Due to the changing status of grapevine phytoplasmas in France, in 2006 the Canadian Food Inspection Agency (CFIA) implemented grapevine phytoplasma surveys in support of stronger import restrictions to Canada. In 2007, the survey in Ontario revealed two imported grapevine plants infected with the phytoplasma causing Bois noir (Black wood) disease. The plants originated from an area of France where the disease is known to be endemic. They had been imported prior to implementation of mandatory hot water treatment for imports.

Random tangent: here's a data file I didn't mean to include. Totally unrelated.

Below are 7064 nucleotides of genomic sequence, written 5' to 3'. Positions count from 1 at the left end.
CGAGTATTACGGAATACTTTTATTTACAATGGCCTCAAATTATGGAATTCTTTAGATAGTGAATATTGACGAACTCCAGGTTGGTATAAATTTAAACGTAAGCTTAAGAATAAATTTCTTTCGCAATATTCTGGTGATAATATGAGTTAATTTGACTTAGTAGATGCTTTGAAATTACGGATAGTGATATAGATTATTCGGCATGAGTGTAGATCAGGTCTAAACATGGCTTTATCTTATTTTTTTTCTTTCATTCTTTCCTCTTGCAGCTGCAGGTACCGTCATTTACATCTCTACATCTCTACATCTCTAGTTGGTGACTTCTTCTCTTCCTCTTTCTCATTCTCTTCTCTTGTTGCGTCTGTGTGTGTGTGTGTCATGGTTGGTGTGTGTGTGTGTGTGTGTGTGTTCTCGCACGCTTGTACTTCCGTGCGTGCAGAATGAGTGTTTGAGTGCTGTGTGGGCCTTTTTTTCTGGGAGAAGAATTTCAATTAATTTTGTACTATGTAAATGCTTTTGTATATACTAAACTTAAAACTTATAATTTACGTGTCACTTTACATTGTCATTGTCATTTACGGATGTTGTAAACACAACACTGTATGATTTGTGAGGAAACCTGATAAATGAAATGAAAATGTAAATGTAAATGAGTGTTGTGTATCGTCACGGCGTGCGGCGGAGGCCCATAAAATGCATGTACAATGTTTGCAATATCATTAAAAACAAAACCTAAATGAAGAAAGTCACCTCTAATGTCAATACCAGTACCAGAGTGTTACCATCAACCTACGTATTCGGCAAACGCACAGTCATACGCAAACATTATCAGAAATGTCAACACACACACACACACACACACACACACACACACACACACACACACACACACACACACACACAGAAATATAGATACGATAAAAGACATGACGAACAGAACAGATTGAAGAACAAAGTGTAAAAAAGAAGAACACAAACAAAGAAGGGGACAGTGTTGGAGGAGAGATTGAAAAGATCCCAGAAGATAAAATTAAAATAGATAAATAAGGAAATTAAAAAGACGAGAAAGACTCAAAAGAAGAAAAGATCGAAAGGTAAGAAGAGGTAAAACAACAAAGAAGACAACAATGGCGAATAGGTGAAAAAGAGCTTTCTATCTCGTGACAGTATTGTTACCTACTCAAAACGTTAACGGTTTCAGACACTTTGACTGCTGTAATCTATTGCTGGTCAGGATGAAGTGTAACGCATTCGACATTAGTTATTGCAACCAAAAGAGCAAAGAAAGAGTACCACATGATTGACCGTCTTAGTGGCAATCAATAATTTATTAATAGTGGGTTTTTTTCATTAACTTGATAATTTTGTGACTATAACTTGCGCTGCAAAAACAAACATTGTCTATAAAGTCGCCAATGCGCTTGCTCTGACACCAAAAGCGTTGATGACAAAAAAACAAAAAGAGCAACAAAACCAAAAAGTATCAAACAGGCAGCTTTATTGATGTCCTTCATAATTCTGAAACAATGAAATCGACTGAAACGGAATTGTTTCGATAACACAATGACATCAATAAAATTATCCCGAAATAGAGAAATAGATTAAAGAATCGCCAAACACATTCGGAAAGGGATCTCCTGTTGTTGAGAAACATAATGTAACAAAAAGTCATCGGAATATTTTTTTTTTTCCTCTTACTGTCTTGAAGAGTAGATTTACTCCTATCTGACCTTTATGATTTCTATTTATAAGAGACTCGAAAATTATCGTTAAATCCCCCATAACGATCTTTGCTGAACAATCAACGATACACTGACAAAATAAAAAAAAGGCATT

The known Bois noir insect vector Hyalesthes obsoletus has still not been recorded in North America and grapevine is considered by European researchers to be a dead-end host for the phytoplasma.
The infected plants in Ontario were removed in November 2007 and surveys around the site of the removed plants found no other infected or symptomatic plants.
Under IPPC Standards (e.g., ISPM No. 8), Bois noir is considered absent from Canada: pest eradicated. To confirm that the eradication has been successful, follow-up surveys will be carried out during successive growing seasons.